Slaves in the Family

Front Cover
G.K. Hall, May 1, 1999 - Biography & Autobiography - 774 pages
90 Reviews
In 1698, Elias Ball traveled from his home in England to take possession of his inheritance - a plantation in South Carolina and twenty slaves. He and his progeny built an American dynasty on the labor of nearly four thousand slaves. The author is a descendant of Elias. Here he chronicles the lives of the people who lived on his ancestors' lands, and most remarkable of all, he relates his travels across the U.S. to meet the descendants of Ball slaves. Their stories reveals how the effect of slavery live on in black and white life and memory, and Slaves in the Family is a story of people confronting their inescapable common history.

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Very well written & researched. - Goodreads
The writing in this book is exquisitely detailed. - Goodreads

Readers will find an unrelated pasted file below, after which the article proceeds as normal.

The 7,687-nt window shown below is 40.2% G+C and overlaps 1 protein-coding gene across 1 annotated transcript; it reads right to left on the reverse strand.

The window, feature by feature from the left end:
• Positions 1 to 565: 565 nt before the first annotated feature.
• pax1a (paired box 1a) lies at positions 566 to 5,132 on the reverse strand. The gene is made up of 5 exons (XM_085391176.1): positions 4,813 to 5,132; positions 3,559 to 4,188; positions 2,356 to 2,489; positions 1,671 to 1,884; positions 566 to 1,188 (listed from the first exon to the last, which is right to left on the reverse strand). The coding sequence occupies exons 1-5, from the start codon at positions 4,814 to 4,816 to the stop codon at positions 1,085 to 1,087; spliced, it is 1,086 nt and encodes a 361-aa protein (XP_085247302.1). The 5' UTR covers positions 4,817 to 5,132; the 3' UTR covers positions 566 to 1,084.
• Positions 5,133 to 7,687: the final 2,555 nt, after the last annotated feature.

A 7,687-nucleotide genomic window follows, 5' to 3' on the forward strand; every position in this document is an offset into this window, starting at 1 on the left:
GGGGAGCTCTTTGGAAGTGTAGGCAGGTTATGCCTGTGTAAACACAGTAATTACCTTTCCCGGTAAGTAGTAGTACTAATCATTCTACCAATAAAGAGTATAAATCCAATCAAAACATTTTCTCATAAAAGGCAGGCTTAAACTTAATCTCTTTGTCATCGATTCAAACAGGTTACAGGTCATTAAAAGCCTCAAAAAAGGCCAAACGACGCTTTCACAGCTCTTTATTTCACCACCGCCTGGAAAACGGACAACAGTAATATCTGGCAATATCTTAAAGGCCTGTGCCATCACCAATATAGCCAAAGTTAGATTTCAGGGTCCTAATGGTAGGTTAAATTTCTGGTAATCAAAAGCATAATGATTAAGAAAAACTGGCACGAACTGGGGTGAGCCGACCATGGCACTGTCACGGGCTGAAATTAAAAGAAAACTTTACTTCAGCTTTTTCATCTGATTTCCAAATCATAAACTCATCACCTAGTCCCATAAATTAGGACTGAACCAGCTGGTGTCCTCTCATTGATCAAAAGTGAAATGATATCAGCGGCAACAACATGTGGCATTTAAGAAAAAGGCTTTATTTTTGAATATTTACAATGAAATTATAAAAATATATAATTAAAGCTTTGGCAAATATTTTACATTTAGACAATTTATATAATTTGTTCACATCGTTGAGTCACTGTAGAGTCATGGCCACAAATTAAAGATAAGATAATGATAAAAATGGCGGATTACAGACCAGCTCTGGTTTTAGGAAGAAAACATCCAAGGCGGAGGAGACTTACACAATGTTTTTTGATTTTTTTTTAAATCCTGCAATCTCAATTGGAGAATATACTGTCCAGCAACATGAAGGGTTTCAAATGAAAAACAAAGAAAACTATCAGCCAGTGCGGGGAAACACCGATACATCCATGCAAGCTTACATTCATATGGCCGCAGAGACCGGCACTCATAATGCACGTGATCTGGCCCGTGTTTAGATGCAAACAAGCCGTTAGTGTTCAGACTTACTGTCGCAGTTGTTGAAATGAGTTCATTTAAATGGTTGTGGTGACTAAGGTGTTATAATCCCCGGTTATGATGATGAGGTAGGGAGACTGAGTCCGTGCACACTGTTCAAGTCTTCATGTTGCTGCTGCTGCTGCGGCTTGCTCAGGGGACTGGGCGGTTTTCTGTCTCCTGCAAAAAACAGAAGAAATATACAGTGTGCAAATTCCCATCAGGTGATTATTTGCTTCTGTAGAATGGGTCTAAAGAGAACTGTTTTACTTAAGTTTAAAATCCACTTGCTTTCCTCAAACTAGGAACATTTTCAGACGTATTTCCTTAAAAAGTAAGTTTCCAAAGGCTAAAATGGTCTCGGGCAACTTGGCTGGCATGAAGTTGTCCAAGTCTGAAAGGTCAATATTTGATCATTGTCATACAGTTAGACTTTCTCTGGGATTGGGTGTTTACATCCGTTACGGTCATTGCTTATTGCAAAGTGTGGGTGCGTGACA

Fascinating, meticulously researched. - Goodreads
Neat story for anyone who enjoys genealogy research. - Goodreads
The author did extensive research on his family tree. - Goodreads

Review: Slaves in the Family

User Review  - Heidi Scanlon - Goodreads

Slaves in the Family is the product of research by Edward Ball whose ancestors were important slave owners from the state of South Carolina. He researched his white ancestors, descendants of the ... Read full review

Review: Slaves in the Family

User Review  - Tracy St Claire - Goodreads

This is a must read for genealogists with southern roots from slave-owning families. The records from plantations can reveal both legitimate and slave children within a the family, and uncover family ... Read full review

Contents

Plantation Memories
11
Masters from England
35
The Well of Tradition
68
Copyright

21 other sections not shown

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About the author (1999)

Edward Ball was born in Savannah, Georgia, graduated from Brown University, and was a columnist for "The Village Voice," This is his first book.

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